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Judge grants delay in Znetix civil suit

A federal lawsuit against island health club entrepreneur Kevin Lawrence will be put on hold until possible criminal proceedings are resolved.

Federal Judge Marsha Pechman this week approved a stay in the civil lawsuit filed against Lawrence, his companies and other principals by the federal Securities and Exchange Commission.

Pechman also rejected Lawrence’s claim that he should be allowed a free-wheeling civil discovery to defend himself against the suit – filed to stop an alleged $91 million securities fraud – and possible indictments.

In seeking a stay in its civil case, the United States Attorneys’ Office said criminal investigations are ongoing, and that indictments are expected by the end of the year.

Under the rules applicable to the SEC’s civil suit, the government was required to disclose virtually everything it had uncovered in its investigation of Lawrence’s operations. Loath to reveal such details as the names of witnesses, the government had moved to set aside the action until the criminal investigation is resolved.

Lawrence would still be entitled to the limited discovery available to defendants in criminal cases, but he opposed the motion, arguing that if the government was going to bring both a civil and a criminal claim against him, he should be entitled to the broadest possible inquiry.

Pechman rejected his claim.

“The government is an interested party with a strong interest in preventing the defendant from circumventing the limited discovery available in criminal proceedings,” she wrote in her order granting the stay.

Lawrence, Donovan Claflin of Redmond and companies they founded – Bainbridge-based Health Maintenance Centers and Znetix, and entities called Cascade Pointe in Arizona and the Caribbean island of Nevis – were sued by the SEC earlier this year.

Regulators say the companies sold $91 million in unregistered securities to thousands of investors around the country, charges that Lawrence did not contest.

According to the SEC complaint, Lawrence and others touted the Madison Avenue health club formerly operated by HMC as a prototype of an integrated health-care facility that would combine fitness and medical care.

Lawrence and others sold stock in HMC at $1 per share, with the promise that Znetix would buy out HMC by swapping multiple shares of Znetix stock for each share of HMC stock.

Znetix would “go public,” investors were allegedly told, making each share of Znetix stock worth as much as $60.

But the companies had no ongoing operations other than the Bainbridge gym, which ran at a significant loss. In February, Pechman shut down the operations by granting an injunction preventing further stock sales or the spending of additional money.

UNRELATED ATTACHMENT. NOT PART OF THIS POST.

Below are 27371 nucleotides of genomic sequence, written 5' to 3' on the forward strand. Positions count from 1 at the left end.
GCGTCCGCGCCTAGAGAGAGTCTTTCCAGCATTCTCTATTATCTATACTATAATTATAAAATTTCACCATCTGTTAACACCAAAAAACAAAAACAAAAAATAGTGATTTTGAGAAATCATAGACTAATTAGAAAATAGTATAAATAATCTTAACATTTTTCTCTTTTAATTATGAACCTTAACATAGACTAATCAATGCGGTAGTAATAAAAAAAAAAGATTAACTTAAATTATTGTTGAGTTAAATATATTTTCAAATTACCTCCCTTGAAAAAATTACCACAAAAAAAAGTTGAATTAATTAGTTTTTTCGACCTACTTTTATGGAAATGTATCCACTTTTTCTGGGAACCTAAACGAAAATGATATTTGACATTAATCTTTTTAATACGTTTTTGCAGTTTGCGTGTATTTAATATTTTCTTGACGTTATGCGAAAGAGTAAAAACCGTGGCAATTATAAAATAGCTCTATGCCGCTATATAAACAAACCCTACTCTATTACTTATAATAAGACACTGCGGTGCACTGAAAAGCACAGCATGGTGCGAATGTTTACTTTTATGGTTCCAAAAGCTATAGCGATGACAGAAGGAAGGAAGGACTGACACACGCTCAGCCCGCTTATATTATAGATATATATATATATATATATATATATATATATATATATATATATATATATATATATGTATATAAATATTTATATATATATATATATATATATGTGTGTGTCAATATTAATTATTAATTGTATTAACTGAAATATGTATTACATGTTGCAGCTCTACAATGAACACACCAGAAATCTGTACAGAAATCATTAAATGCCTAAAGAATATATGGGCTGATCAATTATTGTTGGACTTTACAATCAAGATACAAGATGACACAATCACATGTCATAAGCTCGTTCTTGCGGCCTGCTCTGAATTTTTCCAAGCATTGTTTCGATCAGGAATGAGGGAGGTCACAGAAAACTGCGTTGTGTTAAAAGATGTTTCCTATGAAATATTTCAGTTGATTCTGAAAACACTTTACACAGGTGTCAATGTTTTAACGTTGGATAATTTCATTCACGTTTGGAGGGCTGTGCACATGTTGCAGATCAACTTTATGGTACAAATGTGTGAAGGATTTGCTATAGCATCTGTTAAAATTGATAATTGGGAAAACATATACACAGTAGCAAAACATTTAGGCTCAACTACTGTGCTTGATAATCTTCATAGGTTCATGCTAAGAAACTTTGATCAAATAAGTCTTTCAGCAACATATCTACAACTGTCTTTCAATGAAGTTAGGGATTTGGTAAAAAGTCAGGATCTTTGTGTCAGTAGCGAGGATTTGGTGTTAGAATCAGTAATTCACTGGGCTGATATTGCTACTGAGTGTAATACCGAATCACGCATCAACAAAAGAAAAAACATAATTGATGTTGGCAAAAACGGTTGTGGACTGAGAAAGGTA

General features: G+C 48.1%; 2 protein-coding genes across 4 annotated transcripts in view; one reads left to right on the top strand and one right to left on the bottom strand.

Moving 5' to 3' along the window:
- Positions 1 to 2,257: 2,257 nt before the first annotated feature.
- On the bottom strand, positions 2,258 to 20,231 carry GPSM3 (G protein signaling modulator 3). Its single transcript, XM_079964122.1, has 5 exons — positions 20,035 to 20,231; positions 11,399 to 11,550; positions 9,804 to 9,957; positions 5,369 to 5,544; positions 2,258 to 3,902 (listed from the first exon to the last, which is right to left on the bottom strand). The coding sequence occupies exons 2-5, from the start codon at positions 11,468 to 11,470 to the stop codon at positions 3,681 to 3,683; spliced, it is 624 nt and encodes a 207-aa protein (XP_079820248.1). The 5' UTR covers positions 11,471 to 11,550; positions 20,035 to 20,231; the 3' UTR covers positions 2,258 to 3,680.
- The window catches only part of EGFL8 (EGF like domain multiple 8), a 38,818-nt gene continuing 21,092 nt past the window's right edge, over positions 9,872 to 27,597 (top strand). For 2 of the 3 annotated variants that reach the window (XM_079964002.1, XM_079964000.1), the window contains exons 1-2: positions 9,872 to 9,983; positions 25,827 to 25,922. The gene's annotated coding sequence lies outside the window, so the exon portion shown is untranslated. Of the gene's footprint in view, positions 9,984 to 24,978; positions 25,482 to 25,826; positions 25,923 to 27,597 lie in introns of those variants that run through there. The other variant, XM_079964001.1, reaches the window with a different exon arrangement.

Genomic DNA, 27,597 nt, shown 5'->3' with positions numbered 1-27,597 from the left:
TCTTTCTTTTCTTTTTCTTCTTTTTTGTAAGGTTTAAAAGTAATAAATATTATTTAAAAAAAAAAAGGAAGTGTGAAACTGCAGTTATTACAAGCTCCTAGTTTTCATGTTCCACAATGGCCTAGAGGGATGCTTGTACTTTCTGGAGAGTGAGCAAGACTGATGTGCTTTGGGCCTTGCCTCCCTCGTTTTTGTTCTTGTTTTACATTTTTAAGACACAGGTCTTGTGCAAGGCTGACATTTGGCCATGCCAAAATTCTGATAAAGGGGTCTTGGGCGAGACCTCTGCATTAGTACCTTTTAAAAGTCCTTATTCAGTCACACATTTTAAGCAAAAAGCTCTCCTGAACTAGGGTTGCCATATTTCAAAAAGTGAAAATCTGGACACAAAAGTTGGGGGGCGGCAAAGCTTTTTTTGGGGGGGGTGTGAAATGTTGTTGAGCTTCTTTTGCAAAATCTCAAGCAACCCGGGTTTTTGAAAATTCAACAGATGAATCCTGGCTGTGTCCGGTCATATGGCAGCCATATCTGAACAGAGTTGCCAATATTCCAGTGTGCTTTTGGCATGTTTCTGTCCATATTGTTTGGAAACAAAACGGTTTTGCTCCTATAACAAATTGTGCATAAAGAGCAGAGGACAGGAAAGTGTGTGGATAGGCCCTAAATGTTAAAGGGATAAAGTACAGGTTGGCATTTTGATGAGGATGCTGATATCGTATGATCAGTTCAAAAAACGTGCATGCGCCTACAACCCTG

She appointed a receiver to locate assets and, under court supervision and approval, devise a plan for their distribution.

After a six-week shutdown, the gym has reopened as Island Health and Fitness, a company that has no relationship to Lawrence or the other defendants.

Meanwhile, receiver Michael Grassmueck has recovered some assets from Stacy Gray, Kevin Lawrence’s fiancee.

According to records on file in Seattle federal court, Gray turned over three cars, including a 1999 Ferrari CV valued at an estimated $185,000 that Lawrence bought her as a gift.

She also handed over a $300,000 diamond ring, another $100,000 diamond ring with a matching necklace of unspecified value, earrings, a bracelet and a $40,000 Cartier watch.

Gray also surrendered both 2000 and 2001 model-year boats with trailers.

Gray, along with Lawrence’s mother and sister, are named in the SEC action as “relief defendants” – people who the SEC does not claim violated any laws, but who may have benefitted from the alleged violations of others.

Gray admitted that much or all of the money to buy the items she turned over came from either HMC or Lawrence.

The receiver is also trying to hold off attorneys for several investors who have already obtained court judgments against some of those allegedly involved in the stock sales, and who want to collect.

Judge Pechman’s February order barred further lawsuits against HMC and Znetix.

Grassmueck has asked her to extend that ban to include Lawrence, the “relief defendants” and all officers and directors of HMC and Znetix, arguing that whatever assets they might have to satisfy any judgments should become part of the receivership estate, to be distributed according to an equitable plan rather than according to who won “the race to the courthouse.”

Judge Pechman has not yet ruled on the motion to expand the number of persons included within the lawsuit bar.

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